The computerized opto-electronic reader 474 detects the chain pattern as this is moved in front of the reader, and the computerized reader unit compares the detected chain pattern with a stored pattern, thus generating signals for controlling the transverse motion of belts 468 relevant to each section in which the fabric front is divided. In this way, the active branches of belts 468 (those shown in the lower part of FIG. 5) operate the correction of the position of the chain pattern by displacing this transversally with respect to the advancement direction indicated by fK. The control signals are selective for each one of the groups 468, 470, thereby a control signal is given at each fabric zone to change the pattern and ensure a substantial rectification of the chain pattern to make it substantially longitudinal. Belts 468 may be provided on the outer surface with suitable means for the adherence to the fabric in order to drag the fabric along and deviating it in the direction of the desired correction while allowing, at the same time, the longitudinal sliding thereof.
The pulleys 470 of each belt may be able to be brought closer to one another to limit the correction zone, and the individual belts will then be drawn as close as possible to one another to ensure a substantial continuity of the front for the correction of the warp, that is, chain pattern.
FIGS. 7 and 8 show a modified embodiment in which two transverse, parallel and adjacent fronts of belts 468A and 468B are provided, the belts of one front being offset with respect to those of the other front in the direction of the fabric advancement indicated by fK. The belts 468B are predisposed to determine the control and adaptation of the chain pattern in the portion between the pulleys of adjacent belts 468A. Provision may also be made to drive belts 468A and 468B for advancement around pulleys mounted on the same axes, each axis being the driving axis for one of the pulleys, for example the one for belt 468B, and the idle support axis for the pulley of the corresponding belt 468A, and vice versa for the adjacent axis.
A similar disposition, which may be developed with one transverse work front only, as in the solution of FIGS. 5 and 6, or with two work alignments, as in the solution of FIGS. 7 and 8, is illustrated in FIGS. 9 and 10. In this embodiment, the belts 468 driven by pulleys 470, are replaced by discoid members 476 which can be disposed on a single row, that is to say on a single front where they are brought close to one another, or on two fronts of discoid members 476A, 476B as shown in the drawing, the two alignments being contiguous and the discoid members of each front being offset in an intermediate position with respect to those of the other front to achieve a very frequent intervention over the active front by the warp straightener.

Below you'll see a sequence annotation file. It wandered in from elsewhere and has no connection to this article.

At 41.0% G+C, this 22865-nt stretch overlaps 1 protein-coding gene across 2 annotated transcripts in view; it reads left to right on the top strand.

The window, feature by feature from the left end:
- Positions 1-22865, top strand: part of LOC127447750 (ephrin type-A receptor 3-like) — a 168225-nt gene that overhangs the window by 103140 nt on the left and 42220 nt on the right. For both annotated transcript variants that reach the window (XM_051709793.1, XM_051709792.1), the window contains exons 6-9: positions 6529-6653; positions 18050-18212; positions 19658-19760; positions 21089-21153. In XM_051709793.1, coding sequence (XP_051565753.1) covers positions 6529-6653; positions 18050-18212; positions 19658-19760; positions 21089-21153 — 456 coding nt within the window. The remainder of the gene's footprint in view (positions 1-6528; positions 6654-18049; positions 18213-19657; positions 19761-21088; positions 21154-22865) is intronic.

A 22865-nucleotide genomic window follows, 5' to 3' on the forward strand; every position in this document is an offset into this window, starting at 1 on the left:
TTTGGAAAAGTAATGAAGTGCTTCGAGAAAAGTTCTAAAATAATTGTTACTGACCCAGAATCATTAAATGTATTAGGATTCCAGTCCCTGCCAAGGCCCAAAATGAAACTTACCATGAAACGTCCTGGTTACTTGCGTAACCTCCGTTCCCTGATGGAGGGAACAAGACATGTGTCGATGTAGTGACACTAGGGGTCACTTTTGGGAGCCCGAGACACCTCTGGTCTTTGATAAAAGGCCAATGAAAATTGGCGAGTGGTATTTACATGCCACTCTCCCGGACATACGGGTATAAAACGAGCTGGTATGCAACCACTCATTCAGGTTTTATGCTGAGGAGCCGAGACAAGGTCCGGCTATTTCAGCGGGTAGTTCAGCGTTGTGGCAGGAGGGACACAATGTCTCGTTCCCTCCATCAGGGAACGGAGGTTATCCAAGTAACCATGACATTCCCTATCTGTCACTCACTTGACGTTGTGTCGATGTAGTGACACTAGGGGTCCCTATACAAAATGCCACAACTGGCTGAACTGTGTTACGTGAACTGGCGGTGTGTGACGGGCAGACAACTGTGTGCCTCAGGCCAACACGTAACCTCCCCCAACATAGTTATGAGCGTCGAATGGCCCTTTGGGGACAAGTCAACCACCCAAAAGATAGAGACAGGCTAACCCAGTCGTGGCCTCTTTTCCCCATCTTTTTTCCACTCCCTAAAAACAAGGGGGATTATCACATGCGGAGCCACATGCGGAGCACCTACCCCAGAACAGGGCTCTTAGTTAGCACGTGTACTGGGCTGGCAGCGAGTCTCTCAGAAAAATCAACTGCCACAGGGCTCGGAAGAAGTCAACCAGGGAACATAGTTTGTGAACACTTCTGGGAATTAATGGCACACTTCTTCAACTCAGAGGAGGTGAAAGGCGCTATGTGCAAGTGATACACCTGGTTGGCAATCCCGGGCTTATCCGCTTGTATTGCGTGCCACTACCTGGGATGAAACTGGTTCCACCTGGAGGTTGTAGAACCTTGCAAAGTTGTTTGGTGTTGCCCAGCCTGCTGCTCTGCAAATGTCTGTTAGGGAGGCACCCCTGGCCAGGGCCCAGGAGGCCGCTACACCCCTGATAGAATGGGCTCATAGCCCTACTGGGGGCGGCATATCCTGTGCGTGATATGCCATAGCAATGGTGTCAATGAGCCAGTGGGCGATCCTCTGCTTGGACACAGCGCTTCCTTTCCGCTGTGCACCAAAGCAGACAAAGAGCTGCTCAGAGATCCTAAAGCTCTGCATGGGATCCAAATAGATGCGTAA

FIG. 11 shows, similarly to FIG. 10, a disposition which differs from that of FIG. 10 so as to have the axes of the discoid members of one front extending in a direction opposite to that of the other front, in order to have the discoid members of each front more closely disposed.
For the same purpose, there may be provided the solution of FIG. 12, which includes discoid members of different diameters for the two fronts.
FIGS. 13, 14 show an improvement intended to prevent the sliding friction operated by the discs in the fabric advancement direction. A disc 490, similar to discs 476A, 476B, carries on its periphery wheels or rollers 492 idly rotating about substantially tangential axes. In this way, the sliding friction in the fabric feed direction is avoided, while, in the transverse direction, the discs 490 carry out the corrections on the chain.
In any case, the combination of the computerized opto-electronic reader and the actuators indicated by 468; 468A, 468B; 476A, 476B with relevant servomotors, allows an effective correction of the trend of the fabric chain pattern which develops in the direction of arrow fK.
An apparatus for the control and straightening of the chain, that is to say the warp, as above described, may be combined to an apparatus for the correction of the weft pattern, for the straightening of the fabric pattern lines having transversal development.
An application of the weft and/or warp straightener device is shown in FIG. 15, where the latter is combined to the so-called stenter dryer plant for the stabilization of the fabric during the fabric finish cycle. These stenter dryer plants include a conveyer like the one indicated by 81, which provides, in a known way, means for engaging the longitudinal edges of fabric T on the same conveyer, in order to stabilize the width. In these conditions the fabric is treated with various techniques, in particular, steam hot-treated and then dried during its transit in the direction of arrow fR inside the stenter dryer plant. The fabric which must be engaged to the conveyer 81 should have a correct weft pattern trend (and possibly a correct warp pattern trend as well). To this end there is provided a weft-straightening apparatus, generically indicated by 83, located upstream of the conveyer 81. This apparatus may be, for example, of the type having discoid members, as shown in FIGS. 1 and 2, to ensure a strong action on the fabric. In particular, numeral 85 indicates the set of the discoid actuators corresponding to the rotating members 9, 10, 11, 12 . . . N-2, N-1, N of FIGS. 1 and 2, and numeral 87 indicates a set of counteracting rollers similar to that indicated by 5 in FIGS. 1 and 2. Numeral 89 indicates an opto-electronic weft-pattern reader which controls the actuators 85. The plant may also be provided with a chain straightener 91, which may be controlled by an independent pattern reader like the one indicated by 92, or it may be controlled by the same reader 89 provided for the reading of the weft pattern. The weft and chain straighteners arrangement ensures the correct disposition of the fabric when it is engaged with its edges onto the conveyer 81 for the stabilization inside the stenter dryer.